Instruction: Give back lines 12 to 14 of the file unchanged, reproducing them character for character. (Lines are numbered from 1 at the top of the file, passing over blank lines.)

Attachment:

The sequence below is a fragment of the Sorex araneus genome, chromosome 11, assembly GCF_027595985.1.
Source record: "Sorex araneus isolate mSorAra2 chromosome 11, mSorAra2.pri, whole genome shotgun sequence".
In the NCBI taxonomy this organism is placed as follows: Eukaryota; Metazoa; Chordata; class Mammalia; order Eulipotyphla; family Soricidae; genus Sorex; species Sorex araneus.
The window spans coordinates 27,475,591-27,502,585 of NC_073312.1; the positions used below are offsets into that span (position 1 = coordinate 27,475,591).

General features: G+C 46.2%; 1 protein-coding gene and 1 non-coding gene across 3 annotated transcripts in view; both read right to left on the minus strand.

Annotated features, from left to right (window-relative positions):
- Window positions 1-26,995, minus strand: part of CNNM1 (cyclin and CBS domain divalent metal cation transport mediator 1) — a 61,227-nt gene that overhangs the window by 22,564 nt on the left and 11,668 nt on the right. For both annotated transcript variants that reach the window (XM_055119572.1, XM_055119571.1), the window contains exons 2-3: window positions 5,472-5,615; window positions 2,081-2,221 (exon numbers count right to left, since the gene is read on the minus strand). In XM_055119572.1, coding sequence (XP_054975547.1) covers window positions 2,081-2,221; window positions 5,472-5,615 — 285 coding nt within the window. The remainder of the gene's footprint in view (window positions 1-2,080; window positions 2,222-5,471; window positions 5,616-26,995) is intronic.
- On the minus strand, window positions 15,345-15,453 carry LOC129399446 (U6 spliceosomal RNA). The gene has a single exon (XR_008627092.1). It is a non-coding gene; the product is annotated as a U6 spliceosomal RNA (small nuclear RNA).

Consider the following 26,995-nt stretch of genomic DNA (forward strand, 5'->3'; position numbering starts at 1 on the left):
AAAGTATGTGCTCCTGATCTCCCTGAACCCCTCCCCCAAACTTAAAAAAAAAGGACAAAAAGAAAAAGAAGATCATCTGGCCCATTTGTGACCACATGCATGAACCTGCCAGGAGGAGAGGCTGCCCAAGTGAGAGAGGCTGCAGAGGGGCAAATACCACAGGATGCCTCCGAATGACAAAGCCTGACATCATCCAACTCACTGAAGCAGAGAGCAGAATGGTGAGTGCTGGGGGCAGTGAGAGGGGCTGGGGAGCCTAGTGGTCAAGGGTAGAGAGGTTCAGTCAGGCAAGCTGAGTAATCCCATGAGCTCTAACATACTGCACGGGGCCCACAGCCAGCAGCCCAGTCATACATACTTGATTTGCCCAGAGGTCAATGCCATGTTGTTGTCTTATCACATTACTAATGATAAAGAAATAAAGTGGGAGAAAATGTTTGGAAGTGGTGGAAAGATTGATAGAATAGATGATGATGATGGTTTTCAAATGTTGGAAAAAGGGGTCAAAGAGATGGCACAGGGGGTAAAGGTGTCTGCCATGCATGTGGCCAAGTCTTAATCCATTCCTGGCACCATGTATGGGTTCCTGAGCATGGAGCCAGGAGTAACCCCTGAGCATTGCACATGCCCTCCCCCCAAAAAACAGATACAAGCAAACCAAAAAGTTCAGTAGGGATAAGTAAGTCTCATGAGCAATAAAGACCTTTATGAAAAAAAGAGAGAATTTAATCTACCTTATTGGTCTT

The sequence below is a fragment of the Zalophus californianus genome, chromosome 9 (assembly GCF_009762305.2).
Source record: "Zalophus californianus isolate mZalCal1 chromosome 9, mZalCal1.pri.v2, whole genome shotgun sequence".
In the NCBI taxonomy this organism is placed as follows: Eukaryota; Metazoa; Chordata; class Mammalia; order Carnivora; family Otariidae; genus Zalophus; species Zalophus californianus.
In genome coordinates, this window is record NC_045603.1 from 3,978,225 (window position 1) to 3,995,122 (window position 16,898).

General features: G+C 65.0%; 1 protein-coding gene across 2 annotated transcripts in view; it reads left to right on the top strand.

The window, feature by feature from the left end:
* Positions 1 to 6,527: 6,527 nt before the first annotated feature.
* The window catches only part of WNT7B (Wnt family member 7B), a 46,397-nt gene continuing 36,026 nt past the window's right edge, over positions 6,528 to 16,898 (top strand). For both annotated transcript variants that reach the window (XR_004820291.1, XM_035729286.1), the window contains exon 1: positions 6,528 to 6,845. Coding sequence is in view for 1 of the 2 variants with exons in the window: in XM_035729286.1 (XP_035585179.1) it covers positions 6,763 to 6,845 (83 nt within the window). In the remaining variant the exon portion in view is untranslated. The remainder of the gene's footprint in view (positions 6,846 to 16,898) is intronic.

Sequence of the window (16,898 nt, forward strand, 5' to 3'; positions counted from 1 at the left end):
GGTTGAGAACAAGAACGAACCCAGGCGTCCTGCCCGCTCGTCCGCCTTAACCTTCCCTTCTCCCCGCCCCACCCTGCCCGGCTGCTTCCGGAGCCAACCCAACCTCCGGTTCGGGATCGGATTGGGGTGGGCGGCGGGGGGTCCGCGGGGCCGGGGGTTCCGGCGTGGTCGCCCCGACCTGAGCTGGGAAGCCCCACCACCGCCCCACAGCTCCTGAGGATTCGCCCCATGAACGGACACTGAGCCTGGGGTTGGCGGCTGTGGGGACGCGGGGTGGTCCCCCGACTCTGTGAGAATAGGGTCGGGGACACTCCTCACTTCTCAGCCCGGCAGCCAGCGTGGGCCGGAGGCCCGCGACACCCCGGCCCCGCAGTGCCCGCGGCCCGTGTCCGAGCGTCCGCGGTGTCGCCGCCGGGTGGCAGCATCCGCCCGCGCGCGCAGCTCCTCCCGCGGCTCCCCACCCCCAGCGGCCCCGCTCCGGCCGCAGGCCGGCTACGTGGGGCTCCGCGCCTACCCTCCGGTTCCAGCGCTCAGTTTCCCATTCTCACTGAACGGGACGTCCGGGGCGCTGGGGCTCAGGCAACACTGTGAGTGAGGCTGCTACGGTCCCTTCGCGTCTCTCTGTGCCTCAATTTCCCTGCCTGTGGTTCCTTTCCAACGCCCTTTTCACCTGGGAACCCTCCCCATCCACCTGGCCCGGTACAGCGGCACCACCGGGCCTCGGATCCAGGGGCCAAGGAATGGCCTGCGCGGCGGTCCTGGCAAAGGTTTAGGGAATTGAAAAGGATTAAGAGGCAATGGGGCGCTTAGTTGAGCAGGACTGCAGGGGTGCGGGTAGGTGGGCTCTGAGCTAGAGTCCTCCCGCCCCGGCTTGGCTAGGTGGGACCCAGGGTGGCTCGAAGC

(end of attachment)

Source record: "Zalophus californianus isolate mZalCal1 chromosome 9, mZalCal1.pri.v2, whole genome shotgun sequence".
In the NCBI taxonomy this organism is placed as follows: Eukaryota; Metazoa; Chordata; class Mammalia; order Carnivora; family Otariidae; genus Zalophus; species Zalophus californianus.
In genome coordinates, this window is record NC_045603.1 from 3,978,225 (window position 1) to 3,995,122 (window position 16,898).